A seasonal recommendation. Réserve del Conte and Cassiano.
By Kurt Höretzeder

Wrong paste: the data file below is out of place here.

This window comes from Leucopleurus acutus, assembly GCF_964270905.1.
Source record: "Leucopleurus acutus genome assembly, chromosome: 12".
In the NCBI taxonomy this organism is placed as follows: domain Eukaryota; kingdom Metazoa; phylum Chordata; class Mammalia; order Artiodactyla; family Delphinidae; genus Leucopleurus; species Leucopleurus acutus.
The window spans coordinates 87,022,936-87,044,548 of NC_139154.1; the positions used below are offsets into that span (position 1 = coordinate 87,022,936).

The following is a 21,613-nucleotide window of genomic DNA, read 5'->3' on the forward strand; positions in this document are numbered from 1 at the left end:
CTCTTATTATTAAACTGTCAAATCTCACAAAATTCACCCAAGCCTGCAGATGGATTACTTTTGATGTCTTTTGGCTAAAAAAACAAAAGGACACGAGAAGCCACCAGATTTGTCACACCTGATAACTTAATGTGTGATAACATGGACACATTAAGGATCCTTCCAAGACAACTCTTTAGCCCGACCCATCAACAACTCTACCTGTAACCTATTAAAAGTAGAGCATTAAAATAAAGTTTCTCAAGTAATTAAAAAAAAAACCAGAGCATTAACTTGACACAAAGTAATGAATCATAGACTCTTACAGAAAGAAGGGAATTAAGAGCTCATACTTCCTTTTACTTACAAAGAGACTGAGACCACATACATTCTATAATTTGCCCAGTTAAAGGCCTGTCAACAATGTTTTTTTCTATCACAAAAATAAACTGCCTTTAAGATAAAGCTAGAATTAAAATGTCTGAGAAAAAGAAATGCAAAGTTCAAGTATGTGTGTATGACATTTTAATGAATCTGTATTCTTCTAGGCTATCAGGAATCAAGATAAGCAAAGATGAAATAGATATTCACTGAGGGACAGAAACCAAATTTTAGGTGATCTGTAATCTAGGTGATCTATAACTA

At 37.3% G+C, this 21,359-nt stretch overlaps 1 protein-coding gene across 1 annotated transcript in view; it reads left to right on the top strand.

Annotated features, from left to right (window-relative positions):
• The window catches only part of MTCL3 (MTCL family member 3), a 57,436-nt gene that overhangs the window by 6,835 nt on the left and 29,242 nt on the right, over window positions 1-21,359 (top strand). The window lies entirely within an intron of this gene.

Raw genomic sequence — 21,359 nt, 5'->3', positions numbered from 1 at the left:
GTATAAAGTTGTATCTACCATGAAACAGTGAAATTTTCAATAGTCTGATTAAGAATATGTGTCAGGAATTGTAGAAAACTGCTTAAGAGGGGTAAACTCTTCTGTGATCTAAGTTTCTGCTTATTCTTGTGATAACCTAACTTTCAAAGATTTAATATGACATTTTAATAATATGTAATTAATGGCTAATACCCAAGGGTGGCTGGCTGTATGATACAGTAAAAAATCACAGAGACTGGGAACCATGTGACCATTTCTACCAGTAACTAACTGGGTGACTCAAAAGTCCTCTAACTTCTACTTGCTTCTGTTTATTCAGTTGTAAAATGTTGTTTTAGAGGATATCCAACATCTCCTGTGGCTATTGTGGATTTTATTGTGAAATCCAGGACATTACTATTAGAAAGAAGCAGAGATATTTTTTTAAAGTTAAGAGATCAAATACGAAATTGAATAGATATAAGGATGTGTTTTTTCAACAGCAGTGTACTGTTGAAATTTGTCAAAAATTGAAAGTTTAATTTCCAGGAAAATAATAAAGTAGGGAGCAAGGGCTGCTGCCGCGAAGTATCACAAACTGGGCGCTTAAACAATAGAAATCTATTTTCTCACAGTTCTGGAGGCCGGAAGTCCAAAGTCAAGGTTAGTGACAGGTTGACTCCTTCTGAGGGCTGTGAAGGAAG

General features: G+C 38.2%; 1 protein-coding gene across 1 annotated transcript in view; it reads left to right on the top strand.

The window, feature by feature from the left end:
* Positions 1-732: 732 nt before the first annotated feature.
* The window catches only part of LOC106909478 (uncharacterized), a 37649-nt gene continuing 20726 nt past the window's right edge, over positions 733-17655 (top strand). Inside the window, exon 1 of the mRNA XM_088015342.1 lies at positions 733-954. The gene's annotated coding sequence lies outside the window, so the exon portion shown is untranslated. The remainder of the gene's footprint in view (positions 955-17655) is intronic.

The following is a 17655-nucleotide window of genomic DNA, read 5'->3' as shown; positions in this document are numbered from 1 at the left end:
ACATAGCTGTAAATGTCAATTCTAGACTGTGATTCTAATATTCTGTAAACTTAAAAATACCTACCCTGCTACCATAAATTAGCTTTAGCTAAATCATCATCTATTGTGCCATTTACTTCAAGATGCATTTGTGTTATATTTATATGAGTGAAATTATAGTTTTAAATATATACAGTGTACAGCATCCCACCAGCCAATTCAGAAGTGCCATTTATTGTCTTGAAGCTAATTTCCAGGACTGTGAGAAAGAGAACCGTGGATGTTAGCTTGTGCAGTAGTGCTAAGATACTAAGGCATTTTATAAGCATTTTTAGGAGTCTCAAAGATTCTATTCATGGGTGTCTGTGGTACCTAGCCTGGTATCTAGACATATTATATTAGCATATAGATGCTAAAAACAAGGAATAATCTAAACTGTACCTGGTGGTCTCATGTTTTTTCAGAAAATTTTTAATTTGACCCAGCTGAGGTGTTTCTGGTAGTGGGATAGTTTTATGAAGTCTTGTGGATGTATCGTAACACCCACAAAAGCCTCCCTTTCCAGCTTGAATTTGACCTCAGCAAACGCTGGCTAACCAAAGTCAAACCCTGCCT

Red wine is well and truly in season in autumn. But why? – There are many possible explanations. One, perhaps not the least important: because it warms. // The warming quality of red wine is seldom remarked on in literature, because the warmth is so subtle. Compared with the fiery sensation generated by brandy or whisky, the warmth induced by wine seems insignificant. // A first sip of Réserve del Conte, the Manincor red ‘estate wine’. It melds the main varieties of the estate’s range into a succulent cuvée evocative of Alpine warmth. Merlot, Cabernet Sauvignon, plus the dark and fruity aromas of Lagrein, South Tyrol’s foremost native grape variety. Its full body and nuances of cherry give an inkling of the vigour lurking within this wine. But at first one senses little of its warming qualities: no sudden glow in the throat and stomach. Wines such as this provide no immediate sensation of warmth. The sudden warmth of a pre-Christmas mulled wine and the warmth we are talking about here are worlds apart … // In certain parts of our planet, especially in hot regions, people often prefer warm beverages, completely unlike our custom. Hot tea in the Sahara? How peculiar (for us)! But just as inner warmth is used to equalise external heat, red wine produces a certain sensation of coolness to compensate for the cold. This feeling of equilibrium takes a little time to develop (which there should be no lack of time in autumn). When the days draw in, starting the evening savouring a smooth and moreish red wine like Réserve del Conte, one is overcome by the sensation: that’s satisfying – I’ll stick with this. // A change of wine (to make sure): Cassiano, the highest-ranking red wine cuvee in the range and the one which expresses the Manincor philosophy like no other. The long, 18-month maturation period in barriques serves to gently mellow the wine’s powerful, assertive aromas and flavours (Merlot, Cabernet Franc, Cabernet Sauvignon, Syrah, Tempranillo and Petit Verdot). The result is an elegant wine of impressive body, mature with great length. Very gradually the sensation of warmth spreads. In earnest: the rather aloof elegance and coolness typical of good red wines develops into lasting warmth as it penetrates deeper into the body. // This quality is probably one of the reasons why full-blooded red wines go so well with typical autumn and winter dishes: since time immemorial they have served the purpose of providing the body with elements essential for the cold seasons. Venison, hare, chamois (roast or grilled red meat in general) with rich, dark sauces accompanied by equally powerful red wines provide the culinary accompaniment for the transition from autumn to the long winter evenings. They all go so well together because they ‘warm’ the body from within. // A wondrous transformation: the warmth of the sun and the powers of the earth are stored in the mineral and metallic energies of the wine and subsequently release themselves into the body. And with the warmth, memories of the recent summertime are revived. One proverbial ‘substantial’ reason why red wines often accompany moments of profound reflection and melancholy is (probably) also to be found in this cycle – an ultimate allusion to their extremely close relationship with autumn and winter.